Get out of everyday life and into the cultural life of Mannheim. There are 1,300 performances a year in the Mannheim National Theatre alone. Additionally you can discover around 30 museums and galleries, experience more than ten international festivals and enjoy thousands of cultural events. Mannheim's creative heart pulsates with life-giving energy.
The "city of squares" is a cultural metropolis that captivates poets and thinkers, artists and cultural enthusiasts from all over the world. Mannheim loves and lives for and from culture(s). Cosmopolitan, diverse, multicultural and always authentic - that's the best way to describe the people who live here and the culture of Mannheim itself. Whether theatre lover or techno fan, art connoisseur or friend of film, jazz connoisseur or adventurer - culture in Mannheim is as versatile as the people who live here. Visit the city's most popular place: Jungbusch. This trendy district is a playground for all young creative types. Don't miss the famous night-time stroll, a festival full of art and culture. If you prefer more classic artistic forms, you can experience paintings like Francis Bacon's "Screaming Pope" in one of the city's exhibitions or go on a museum expedition to the Stone Age - to name just a couple of highlights. Or get your dancing shoes warm at one of the Mannheim festivals, such as the Time Warp, the Maifeld Derby, Enjoy Jazz or the "Jetztmusikfestival".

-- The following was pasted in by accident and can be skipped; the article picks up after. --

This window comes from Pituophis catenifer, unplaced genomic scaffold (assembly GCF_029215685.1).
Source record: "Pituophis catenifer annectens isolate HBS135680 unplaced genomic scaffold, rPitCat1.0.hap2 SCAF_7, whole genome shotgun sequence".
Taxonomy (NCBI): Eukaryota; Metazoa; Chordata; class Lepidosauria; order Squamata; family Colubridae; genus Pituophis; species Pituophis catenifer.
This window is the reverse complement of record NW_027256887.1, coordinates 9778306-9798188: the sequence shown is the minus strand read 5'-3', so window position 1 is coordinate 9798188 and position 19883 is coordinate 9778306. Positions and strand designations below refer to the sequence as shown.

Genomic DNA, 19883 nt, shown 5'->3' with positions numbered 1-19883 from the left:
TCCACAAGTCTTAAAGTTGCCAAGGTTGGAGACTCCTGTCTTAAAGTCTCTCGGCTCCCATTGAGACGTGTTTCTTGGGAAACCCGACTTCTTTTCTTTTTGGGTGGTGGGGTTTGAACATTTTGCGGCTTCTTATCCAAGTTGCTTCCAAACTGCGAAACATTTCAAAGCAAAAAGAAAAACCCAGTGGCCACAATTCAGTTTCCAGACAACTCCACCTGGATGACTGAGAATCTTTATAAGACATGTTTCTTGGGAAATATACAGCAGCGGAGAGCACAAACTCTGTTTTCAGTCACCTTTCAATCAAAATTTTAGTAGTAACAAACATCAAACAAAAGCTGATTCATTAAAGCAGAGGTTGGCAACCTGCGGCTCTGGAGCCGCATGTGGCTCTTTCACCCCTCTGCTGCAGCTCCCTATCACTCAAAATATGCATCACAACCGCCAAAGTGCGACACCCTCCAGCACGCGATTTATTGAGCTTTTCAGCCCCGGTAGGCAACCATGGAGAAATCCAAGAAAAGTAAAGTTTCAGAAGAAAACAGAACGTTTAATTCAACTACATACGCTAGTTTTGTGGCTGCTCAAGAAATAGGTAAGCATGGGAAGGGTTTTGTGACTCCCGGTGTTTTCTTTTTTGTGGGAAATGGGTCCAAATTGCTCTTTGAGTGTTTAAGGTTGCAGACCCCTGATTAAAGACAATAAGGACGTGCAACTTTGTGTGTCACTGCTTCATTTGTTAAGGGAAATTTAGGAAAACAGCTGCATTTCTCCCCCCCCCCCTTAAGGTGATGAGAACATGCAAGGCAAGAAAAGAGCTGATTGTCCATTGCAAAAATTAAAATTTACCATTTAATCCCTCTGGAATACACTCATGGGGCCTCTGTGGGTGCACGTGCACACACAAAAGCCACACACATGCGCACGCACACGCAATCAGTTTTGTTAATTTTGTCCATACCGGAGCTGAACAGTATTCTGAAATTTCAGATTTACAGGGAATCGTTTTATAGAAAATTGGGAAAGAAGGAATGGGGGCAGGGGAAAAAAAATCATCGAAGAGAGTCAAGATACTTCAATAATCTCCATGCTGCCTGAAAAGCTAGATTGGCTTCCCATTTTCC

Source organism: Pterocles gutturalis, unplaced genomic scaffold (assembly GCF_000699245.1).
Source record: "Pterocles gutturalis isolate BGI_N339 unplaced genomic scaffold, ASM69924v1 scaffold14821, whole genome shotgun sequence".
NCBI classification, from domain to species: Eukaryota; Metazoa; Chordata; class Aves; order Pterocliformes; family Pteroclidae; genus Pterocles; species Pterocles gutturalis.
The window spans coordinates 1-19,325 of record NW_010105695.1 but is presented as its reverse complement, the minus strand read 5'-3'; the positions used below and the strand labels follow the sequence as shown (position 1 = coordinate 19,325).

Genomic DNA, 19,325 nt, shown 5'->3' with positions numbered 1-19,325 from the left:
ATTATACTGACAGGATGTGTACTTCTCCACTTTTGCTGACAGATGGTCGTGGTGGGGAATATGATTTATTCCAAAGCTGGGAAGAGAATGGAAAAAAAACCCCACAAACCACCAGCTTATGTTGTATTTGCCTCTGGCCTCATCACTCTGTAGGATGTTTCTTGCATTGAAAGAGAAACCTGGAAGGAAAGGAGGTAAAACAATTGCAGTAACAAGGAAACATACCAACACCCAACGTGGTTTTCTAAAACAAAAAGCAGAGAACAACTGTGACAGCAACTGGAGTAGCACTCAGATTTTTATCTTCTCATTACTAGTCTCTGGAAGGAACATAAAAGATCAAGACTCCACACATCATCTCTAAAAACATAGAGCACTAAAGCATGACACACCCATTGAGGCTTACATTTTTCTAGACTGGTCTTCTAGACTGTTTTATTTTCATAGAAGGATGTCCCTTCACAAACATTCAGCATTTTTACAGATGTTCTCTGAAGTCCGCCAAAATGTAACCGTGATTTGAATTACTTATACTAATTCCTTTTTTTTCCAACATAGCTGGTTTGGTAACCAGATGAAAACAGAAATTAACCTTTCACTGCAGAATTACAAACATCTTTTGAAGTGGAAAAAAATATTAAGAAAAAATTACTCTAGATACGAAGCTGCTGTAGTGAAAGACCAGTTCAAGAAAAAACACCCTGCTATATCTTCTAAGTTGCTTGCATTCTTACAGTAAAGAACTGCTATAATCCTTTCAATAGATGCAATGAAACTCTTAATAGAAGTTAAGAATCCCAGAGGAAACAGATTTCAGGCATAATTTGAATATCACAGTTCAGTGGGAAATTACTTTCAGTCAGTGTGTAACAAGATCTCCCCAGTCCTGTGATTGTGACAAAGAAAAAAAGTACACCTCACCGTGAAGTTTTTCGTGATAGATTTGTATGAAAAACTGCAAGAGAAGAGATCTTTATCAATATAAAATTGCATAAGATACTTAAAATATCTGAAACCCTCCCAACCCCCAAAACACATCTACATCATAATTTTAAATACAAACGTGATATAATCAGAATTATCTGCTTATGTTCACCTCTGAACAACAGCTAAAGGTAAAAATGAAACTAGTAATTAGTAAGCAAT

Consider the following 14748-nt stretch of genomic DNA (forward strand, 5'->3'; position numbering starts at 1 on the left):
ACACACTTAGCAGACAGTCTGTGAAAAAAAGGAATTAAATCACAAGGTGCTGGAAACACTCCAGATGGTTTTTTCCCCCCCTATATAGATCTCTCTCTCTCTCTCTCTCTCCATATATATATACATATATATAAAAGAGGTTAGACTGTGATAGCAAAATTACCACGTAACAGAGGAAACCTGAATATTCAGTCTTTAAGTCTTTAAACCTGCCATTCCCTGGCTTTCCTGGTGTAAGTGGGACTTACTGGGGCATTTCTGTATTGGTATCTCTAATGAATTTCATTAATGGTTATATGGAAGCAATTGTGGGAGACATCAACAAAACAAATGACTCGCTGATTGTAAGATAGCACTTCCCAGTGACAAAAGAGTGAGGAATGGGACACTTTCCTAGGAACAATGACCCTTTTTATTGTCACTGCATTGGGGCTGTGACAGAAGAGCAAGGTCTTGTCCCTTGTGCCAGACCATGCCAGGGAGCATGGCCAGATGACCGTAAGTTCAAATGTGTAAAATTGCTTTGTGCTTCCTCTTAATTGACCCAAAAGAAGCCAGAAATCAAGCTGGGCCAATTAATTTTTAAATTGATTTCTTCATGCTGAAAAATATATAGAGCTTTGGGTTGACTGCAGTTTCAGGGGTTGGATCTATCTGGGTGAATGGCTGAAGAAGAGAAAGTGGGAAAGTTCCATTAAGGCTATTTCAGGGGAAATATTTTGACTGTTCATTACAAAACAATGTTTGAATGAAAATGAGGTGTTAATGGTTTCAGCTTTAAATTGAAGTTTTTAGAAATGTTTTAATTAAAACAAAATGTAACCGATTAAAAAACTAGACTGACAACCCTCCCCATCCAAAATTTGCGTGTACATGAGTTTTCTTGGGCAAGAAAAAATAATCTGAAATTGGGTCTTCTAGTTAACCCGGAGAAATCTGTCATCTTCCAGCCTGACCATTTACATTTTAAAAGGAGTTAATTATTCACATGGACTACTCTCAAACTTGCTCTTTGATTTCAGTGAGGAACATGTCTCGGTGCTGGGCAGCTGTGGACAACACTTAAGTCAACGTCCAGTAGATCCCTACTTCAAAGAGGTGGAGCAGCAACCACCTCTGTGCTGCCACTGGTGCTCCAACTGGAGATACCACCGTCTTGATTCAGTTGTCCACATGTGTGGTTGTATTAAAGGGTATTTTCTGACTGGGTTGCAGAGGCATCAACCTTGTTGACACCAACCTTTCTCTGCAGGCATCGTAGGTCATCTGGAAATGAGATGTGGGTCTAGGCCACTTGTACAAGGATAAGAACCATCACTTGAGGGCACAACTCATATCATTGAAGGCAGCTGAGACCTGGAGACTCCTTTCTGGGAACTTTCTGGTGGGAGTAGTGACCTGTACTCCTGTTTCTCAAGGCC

What do the songs "80 million" and "No Roots" have in common? Sure, everyone knows them: they are chart hits and once they have entered your ear, they mostly get stuck there. But what many people don't know is that Max Giesinger and Alice Merton are part of Mannheim. Thanks to the freedom and support given to young people to take risks and try something new, as well as the intermeshing of the music business, startups and art, the city has succeeded in giving young musicians a stage. The "Popakademie Baden-Württemberg", the city commissioner for music and pop culture and the Musikpark (Germany's first start-up centre for the music industry) together form the "Mannheim model". This is unique in Germany and acts as a role model in many other places. So it's hardly surprising that Mannheim is a "UNESCO City of Music".
Culture is as much part of Mannheim's character as the water tower in your holiday photo. Much of what makes up Mannheim and cultural life has its roots in the past. In 1720, Mannheim became the capital of the Electoral Palatinate. Not just science and commerce but also art and music were actively encouraged by the electoral court. Elector Karl Theodor laid the foundation stone for the city's National Theatre in 1758. Despite the capital moving to Munich, he determined that the theatre should remain in Mannheim as an important economic factor.
Thus Mannheim has been writing creative history for centuries and cultivating culture beyond what is merely superficially decorative. Experience has shown that progress and prosperity are closely linked to creative activity. Art, drama and music actively contribute to the further development of the city, making it only logical that Mannheim has proved a pioneer in its administrative structures. In 2007, the city brought together the areas of economy, work, social affairs and culture in one department. This structure is unique in Germany.